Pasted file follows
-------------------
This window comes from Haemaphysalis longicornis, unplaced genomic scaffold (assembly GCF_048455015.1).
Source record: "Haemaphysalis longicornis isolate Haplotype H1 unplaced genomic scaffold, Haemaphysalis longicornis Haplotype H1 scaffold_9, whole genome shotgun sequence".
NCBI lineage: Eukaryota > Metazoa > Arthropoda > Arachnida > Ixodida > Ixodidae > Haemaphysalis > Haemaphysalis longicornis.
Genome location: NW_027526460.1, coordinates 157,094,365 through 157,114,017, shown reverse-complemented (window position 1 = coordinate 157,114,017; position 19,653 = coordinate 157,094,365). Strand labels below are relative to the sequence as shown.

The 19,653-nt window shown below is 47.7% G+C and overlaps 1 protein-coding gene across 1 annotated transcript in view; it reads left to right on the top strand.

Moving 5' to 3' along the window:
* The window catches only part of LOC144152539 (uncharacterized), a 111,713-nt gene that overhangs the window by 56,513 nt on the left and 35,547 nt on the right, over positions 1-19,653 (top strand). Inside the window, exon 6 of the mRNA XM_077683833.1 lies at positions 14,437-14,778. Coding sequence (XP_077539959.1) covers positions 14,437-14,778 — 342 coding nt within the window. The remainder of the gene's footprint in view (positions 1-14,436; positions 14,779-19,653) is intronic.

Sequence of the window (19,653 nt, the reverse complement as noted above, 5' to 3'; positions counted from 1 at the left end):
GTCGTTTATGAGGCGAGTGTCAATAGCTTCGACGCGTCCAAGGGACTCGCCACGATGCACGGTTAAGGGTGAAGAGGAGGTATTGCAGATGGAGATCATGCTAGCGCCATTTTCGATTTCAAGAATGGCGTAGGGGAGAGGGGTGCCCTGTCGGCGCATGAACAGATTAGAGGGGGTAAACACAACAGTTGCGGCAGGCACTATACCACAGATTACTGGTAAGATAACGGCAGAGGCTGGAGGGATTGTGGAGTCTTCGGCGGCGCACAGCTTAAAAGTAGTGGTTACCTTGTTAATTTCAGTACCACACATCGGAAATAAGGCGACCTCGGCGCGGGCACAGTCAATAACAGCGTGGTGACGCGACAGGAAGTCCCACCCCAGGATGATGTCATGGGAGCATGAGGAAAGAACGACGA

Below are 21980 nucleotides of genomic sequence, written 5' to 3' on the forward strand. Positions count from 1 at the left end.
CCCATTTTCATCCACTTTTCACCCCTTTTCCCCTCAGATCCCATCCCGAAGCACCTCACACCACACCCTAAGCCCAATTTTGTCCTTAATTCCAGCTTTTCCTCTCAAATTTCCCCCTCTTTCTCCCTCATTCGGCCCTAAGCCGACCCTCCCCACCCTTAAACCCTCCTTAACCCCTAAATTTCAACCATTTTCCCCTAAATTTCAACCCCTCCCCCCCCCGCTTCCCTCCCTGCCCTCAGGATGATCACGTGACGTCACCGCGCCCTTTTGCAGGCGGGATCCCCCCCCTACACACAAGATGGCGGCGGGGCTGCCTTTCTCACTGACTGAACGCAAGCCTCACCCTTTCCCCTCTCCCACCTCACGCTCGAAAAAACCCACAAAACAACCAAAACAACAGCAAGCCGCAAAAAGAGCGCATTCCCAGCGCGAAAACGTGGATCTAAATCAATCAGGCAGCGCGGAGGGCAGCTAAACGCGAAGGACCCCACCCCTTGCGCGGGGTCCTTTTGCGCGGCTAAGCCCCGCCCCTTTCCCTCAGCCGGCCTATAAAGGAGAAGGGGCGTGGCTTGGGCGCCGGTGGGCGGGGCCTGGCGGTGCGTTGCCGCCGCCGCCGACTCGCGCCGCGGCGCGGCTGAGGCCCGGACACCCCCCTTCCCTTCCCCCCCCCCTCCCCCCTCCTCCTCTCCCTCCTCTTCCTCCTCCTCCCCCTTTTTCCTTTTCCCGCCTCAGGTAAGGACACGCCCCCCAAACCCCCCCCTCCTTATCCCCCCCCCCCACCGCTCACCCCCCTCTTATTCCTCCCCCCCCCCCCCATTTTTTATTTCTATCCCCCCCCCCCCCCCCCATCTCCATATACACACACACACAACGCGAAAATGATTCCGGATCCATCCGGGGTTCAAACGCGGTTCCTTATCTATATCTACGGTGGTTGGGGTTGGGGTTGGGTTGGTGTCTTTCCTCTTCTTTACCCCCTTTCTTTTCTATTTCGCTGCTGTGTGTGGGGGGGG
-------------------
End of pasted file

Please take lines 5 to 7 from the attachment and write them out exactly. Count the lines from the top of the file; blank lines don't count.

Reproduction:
The 19,653-nt window shown below is 47.7% G+C and overlaps 1 protein-coding gene across 1 annotated transcript in view; it reads left to right on the top strand.

Moving 5' to 3' along the window:
* The window catches only part of LOC144152539 (uncharacterized), a 111,713-nt gene that overhangs the window by 56,513 nt on the left and 35,547 nt on the right, over positions 1-19,653 (top strand). Inside the window, exon 6 of the mRNA XM_077683833.1 lies at positions 14,437-14,778. Coding sequence (XP_077539959.1) covers positions 14,437-14,778 — 342 coding nt within the window. The remainder of the gene's footprint in view (positions 1-14,436; positions 14,779-19,653) is intronic.